Bald Head Island, South Carolina Position 33:52.628N 77:59.998W

Bill and Judy Stellin
Sun 11 May 2008 02:58
Well it isn't Charleston but in some ways it is even better.
We are now 115 miles further north.  In fact, we are just a grunt from the Chesapeake and way ahead of schedule because we didn't go to Bermuda.  We are ever so glad we didn't go there.  We've been there, but never here.
Right now we are in a very upscale golf and marine real estate development village called Bald Head Island, NC.
Getting here was not without a great deal of work.
Before noon yesterday, Friday the 9th., it was obvious making Charleston in a full blown gale, and fighting the Gulf Stream was futile.  Luckily, the eastern seaboard is a big target, and since we didn't have to be anywhere in particular, we just altered course to the north a little, always mindful we didn't want to get to Cape Hatteras.  Wherever we made landfall had to be somewhere south of that dreaded graveyard of the Atlantic.
Our electronic charts are detailed from Jacksonville Fl to Norfolk VA so we felt confident we could make any port or harbor without much trouble.  This entrance to the Intercoastal Waterway ( ICW ) looked to be about right.
It appeared to have enough aids to navigation for a night time arrival and was far enough north to make the effort worthwhile.  Fortunately, our C-Map charts  (electronic) were up to date and the new ones show marinas and their services.  This one, Bald Head Island Marina, is the first one inside the river mouth that is the entrance to the ICW.  Finding it was straightforward although it was a little like finding a needle in a haystack.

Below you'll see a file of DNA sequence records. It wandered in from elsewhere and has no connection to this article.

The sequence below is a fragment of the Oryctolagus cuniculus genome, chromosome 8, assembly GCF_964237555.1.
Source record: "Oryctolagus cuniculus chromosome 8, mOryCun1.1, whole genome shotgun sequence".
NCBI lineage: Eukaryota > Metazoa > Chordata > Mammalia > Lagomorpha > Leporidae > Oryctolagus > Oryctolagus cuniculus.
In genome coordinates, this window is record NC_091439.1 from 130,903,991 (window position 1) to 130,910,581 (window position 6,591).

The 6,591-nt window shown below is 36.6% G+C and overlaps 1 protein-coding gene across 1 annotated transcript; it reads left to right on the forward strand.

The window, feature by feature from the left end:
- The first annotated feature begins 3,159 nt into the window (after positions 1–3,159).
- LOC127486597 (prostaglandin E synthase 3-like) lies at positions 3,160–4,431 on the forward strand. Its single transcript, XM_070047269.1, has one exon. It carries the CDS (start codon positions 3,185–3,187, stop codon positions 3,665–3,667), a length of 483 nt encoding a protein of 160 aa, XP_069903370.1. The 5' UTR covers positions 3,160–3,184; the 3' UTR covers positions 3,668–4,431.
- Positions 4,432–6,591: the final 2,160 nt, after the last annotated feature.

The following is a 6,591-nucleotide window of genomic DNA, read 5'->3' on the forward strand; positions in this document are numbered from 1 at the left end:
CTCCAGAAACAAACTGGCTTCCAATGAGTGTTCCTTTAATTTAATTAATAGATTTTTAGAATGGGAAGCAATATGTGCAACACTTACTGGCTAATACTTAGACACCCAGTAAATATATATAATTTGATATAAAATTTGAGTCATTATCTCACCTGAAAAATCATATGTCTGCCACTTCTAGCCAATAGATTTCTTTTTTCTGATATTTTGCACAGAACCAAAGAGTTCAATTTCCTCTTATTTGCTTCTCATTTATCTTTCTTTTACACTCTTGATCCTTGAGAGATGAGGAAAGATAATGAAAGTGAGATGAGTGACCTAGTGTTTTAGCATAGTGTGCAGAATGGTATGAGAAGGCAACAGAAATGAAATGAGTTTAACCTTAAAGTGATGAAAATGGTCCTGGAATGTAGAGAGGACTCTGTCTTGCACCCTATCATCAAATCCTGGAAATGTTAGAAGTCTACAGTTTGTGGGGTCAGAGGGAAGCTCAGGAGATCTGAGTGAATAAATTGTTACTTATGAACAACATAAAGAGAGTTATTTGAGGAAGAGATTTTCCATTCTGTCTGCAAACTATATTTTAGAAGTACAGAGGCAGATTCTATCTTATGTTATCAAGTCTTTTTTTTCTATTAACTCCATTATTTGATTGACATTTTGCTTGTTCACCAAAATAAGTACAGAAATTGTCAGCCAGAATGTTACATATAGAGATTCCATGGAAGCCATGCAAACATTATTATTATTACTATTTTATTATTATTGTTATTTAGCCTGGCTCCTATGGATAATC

It is off a branch of the Elizabeth River and is in a basin which is back off from the river.  All along the river are big beautiful single family homes.  In between two homes is a narrow cut, about like a streets width and down this cut is the basin.  It is almost like finding a driveway.  The marina is part of this real estate development with a golf course and not visible from the river. Despite that, we found the cut with no problems at about 10:30PM and turned to enter.   We were in the flood tide period and there was a powerful current in the river that almost swept us past the cut.  I had to use an ungodly amount of power to overcome the current and keep us from being taken against the cuts entrance wall.
Our eighth day at sea Friday, started beautifully.  It was like a magic carpet ride.  Fast with smooth seas and puffy trade wind clouds.  We had the spinnaker up for a while but soon changed to our standard off the wind combination a poled out genoa and main both on the same side.
This picture gives you a little idea of what the setup looks like.
It is very effective and easy to handle.  Releasing the genoa sheet and rolling the sail up is all we have to do to reduce sail. We take care of the pole later after the sail has been rolled up.
During the early morning we were watching the sky and noticed a change in cloud pattern that always signals a weather change.  Sure enough with in a couple of hours, the wind strength picked up enough so we doused the genoa and flew with the main only.  While we had everything up we hit speeds of over 10 kts several times.  In fact we had a contest to see who could get the highest during their watch.  Judy had it at 10.4 kts but finally I hit 10.6.  You can see from the pictures, there was not much sea, so it was almost all just lots of wind and lots of sail up.  At first we expected to arrive in Charleston in the late afternoon, however with the speed we were making a late morning arrival seemed possible.  Anytime during daylight would have been ok as entering strange harbors at night should be avoided.